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Converting Cosmic Rays to Sound During a Transatlantic Flight to Zurich

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Uploaded on Feb 25, 2012

A sequence of musical notes illustrates the rapid change in background radiation as a passenger aircraft flies from the ground to a high altitude. Prior to the enhanced security associated with travelling by plane, I often carried a Geiger counter on flights. Sometimes I logged the data using an HP-100 pocket computer. The musical composition here is from the cosmic background count measured during a flight from San Antonio to Atlanta and then to Zurich. The graph shows how the count rises very dramatically from around 11 counts per minute at the ground to several hundred counts per minute at altitudes of 35,000 feet or more. The moving slider (center) is aligned with the graph below to provide a general indication of the background count and the selected musical tones ("Music Box").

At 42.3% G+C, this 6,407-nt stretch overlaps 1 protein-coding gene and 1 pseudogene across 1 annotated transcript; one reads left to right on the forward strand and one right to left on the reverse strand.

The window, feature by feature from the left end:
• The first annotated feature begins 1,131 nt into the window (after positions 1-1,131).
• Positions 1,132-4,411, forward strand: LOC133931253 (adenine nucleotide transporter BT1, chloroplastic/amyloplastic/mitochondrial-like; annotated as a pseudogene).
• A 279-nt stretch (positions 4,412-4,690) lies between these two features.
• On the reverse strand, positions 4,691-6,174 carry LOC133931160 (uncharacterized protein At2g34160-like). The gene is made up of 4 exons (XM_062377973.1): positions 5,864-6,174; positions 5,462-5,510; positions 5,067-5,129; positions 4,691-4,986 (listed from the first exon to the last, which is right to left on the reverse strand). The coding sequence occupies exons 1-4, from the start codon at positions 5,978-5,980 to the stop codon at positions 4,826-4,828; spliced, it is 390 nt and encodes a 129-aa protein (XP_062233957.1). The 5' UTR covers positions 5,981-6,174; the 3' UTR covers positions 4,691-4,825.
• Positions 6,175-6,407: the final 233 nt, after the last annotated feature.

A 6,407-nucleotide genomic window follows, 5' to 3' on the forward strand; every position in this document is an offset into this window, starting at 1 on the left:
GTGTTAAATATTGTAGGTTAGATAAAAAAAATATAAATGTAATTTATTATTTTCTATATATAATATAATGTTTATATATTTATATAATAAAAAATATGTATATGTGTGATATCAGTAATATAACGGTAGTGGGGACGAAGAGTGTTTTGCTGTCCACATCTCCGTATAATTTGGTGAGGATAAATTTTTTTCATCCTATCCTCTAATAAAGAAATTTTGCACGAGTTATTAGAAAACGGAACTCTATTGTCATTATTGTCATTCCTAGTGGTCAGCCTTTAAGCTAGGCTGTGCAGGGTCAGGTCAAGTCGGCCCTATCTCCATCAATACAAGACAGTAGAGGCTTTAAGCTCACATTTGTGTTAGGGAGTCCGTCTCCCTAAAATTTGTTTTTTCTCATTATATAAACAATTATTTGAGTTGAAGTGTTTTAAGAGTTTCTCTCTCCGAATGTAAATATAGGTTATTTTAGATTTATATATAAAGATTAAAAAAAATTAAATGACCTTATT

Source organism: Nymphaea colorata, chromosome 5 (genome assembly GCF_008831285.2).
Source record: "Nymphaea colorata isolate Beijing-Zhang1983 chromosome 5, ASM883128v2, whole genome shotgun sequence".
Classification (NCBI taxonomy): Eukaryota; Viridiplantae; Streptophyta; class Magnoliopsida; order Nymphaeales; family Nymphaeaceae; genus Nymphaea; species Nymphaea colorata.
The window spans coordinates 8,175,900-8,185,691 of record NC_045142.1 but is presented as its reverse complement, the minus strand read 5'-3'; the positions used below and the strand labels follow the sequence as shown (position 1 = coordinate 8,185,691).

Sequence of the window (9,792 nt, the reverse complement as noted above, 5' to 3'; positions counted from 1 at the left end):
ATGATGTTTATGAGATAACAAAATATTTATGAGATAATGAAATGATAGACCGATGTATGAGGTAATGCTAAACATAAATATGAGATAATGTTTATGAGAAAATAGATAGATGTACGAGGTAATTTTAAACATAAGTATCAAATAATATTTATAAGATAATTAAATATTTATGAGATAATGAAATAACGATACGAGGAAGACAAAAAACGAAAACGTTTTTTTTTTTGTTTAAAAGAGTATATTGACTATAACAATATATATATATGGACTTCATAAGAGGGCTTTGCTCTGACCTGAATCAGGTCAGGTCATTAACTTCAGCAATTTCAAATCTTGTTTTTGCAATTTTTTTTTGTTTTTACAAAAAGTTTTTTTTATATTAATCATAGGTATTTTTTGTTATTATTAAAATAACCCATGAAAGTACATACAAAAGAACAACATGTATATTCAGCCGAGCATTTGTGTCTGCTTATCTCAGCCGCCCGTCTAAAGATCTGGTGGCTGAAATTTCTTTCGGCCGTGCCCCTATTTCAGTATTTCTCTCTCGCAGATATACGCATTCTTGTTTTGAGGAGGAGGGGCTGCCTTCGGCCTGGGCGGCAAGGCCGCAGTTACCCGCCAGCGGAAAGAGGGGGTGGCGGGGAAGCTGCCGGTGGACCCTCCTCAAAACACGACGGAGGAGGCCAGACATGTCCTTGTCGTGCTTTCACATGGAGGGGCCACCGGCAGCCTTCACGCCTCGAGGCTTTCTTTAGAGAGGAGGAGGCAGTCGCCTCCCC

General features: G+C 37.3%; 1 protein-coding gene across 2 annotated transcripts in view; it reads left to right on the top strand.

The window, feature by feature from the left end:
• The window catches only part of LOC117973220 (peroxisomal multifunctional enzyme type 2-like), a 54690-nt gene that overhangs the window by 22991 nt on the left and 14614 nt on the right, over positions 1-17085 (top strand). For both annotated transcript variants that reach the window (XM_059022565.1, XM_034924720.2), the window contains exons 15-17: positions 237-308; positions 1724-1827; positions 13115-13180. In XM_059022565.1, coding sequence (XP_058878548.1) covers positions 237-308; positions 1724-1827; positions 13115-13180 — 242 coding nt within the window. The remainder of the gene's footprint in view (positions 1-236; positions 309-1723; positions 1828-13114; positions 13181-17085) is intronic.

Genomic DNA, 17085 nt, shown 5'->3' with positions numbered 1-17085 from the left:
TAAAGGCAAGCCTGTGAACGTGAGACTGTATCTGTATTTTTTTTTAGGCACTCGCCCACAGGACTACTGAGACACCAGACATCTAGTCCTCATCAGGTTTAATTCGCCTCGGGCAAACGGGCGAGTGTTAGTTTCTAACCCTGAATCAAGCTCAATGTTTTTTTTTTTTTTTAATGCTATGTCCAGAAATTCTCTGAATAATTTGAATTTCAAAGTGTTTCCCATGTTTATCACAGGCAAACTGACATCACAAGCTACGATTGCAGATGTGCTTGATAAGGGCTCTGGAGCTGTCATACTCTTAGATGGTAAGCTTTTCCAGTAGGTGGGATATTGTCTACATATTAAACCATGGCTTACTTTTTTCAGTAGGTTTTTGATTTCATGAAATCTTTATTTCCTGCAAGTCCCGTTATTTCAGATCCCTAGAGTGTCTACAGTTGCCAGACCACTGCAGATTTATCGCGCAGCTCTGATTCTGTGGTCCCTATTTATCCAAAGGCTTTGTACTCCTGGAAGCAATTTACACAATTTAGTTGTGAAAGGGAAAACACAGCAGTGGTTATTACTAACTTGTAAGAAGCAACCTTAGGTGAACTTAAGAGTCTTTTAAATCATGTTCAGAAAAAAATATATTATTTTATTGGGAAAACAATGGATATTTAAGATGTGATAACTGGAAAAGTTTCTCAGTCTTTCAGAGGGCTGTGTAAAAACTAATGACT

CREDITS
The Geiger counter data was converted to sound by an algorithm [linked on the YouTube clip]. The algorithm was developed by Dr. Jonathan Middleton with assistance from Andrew Cobb, Michael Henry, Robert Lyon, and Ian Siemer. The Geiger counter data were collected by Forrest M. Mims III (www.forrestmims.org).

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